A few videos of Nick Menza playing with what would be his final band, Ohm, have given me the occasion to remember how rare of a talent he was (and mourn the tragedy of his loss at such a young age). Here are a few observations of mine as I listened to this material.
One thing I've always loved about Menza's style is that it is filled with "air", that his cymbals "breathe", especially in the slow parts. This "breathe" is part, in my view, of what gives its peculiar flavor to the whole "Countdown to Extinction" album, and is also present in these pieces. It's perhaps Menza's most recognizable style feature, if I had to pick one (that, and standing up to do the tom rolls :) ). I don't know how to express it, it's like he "plays in 3D", his cymbals paint a picture for you, something that is alive and organic and evolves, like a forest. I've never seem anything nowhere near by other drummer.
Another thing I enjoy about his playing is that it is "tectonic"; it feels always very grounded, steady on the floor, like a house's main column. Even though the music can get very frantic, the hits going in all directions, he always feel "rooted", steady, like a mountain surrounded by a storm keeps being a mountain. Here's a homemade theory of mine: perhaps it has to do with the fact that he was a short guy, i.e., closer to the floor, i.e. the toms closer to the floor and providing more "rumble", and this added to his superb playing style? This is not enough to prove anything, but there is a point of contact there with Faith No More's drummer, "Puffy" Bordin, also a short guy with a tremendous power to summon elephant stampedes when the moment demands it (and at the same time, both are very nuisanced and rich drummers too).
Another thing that astounds me about Nick's style is his rolls. To me he is perhaps one of the clearest cases of a drummer who is also a musician; this sounds like a play on words, but sadly, a lot of drummers feel really "binary", like human rhythm boxes. In Nick's rolls, on the contrary, you feel, besides the punch and the impeccable execution, there is also gusto on every note. And yes, I say note, not hit. Perhaps that's the thing a lot of drummers forget: each piece of the drum kit "sings" a note. I don't know if Menza got traditional formation, but I do know that he came from a musical family; an advantage I've always regretted not having. Those who have been raised in musical families have like a different familiarity and ease with their instruments, you just can tell. And you can tell he really plays seriously, in the present moment, he's not just "going through the movements". Other drummers, even some that I really admire, feel like they were driving a high precision car or dodging bullets, rather than enjoying themselves.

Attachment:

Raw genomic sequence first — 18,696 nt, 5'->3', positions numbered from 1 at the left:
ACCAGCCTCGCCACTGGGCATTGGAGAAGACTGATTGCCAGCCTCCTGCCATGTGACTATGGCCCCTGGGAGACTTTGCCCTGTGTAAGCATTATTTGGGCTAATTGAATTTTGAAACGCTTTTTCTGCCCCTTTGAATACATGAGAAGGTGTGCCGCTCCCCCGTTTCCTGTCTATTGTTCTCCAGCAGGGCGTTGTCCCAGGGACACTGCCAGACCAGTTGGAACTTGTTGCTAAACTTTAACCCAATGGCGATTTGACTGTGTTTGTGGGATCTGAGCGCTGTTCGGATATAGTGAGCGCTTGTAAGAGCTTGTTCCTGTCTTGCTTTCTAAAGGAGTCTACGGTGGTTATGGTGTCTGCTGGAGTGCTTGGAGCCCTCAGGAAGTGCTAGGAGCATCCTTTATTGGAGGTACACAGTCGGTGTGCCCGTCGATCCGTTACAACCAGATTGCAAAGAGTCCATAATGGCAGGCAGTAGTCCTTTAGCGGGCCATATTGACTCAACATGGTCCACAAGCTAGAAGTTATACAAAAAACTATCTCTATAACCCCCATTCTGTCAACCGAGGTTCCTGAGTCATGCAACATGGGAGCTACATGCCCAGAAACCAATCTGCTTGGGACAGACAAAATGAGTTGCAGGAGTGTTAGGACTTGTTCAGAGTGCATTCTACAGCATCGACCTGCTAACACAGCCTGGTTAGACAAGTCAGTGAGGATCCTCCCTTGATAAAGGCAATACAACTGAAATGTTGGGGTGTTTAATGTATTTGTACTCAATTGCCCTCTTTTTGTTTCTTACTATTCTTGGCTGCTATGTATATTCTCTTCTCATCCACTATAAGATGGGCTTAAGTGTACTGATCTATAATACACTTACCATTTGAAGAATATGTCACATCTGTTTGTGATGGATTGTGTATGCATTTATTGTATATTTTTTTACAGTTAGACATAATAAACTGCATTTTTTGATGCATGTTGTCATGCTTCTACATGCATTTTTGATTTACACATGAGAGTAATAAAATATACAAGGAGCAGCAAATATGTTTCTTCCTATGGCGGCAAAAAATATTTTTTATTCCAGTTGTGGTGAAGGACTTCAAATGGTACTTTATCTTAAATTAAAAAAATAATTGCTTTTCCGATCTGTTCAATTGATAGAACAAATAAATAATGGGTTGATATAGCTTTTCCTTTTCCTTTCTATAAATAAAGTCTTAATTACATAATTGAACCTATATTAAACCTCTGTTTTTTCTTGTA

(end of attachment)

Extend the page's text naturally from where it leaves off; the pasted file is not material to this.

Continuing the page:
I have to say one more thing, however, I noticed in these videos. Nick's style and playing was great, unique and enjoyable. But I thought it was exactly as great, as unique and as enjoyable as it was 20 years ago, when I saw him live.
This is a problem a lot of musicians have, I think, and perhaps it happens in other professions as well. Every human being needs "stretch goals" to keep them motivated. Otherwise you stagnate, and that is bad for the psyche. We need a challenge, the next sucker we're gonna get. Who knows, perhaps by playing the kind of fusion jazz Ohm does, he was looking, consciously or unconsciously, for some opening of this kind. Sadly we will never know how it would have evolved beyond these first steps...
I have a guitar and I'm gonna use it